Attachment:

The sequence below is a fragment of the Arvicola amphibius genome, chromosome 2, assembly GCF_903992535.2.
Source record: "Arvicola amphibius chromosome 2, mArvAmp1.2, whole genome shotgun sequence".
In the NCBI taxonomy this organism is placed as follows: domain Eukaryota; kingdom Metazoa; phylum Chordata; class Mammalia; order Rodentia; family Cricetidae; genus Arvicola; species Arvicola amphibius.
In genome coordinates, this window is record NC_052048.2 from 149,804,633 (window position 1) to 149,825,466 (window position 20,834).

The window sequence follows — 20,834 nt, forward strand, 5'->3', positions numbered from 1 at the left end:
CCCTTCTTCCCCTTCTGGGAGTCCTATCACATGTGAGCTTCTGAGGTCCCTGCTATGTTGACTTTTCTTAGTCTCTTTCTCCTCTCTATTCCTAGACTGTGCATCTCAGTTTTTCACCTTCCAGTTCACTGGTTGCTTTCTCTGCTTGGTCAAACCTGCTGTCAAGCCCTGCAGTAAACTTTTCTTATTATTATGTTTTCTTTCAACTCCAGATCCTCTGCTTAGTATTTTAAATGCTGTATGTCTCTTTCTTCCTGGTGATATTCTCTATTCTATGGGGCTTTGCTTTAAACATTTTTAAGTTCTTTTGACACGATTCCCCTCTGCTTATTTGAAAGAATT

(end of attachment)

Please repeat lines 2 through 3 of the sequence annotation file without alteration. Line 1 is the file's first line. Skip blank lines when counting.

Source record: "Arvicola amphibius chromosome 2, mArvAmp1.2, whole genome shotgun sequence".
In the NCBI taxonomy this organism is placed as follows: domain Eukaryota; kingdom Metazoa; phylum Chordata; class Mammalia; order Rodentia; family Cricetidae; genus Arvicola; species Arvicola amphibius.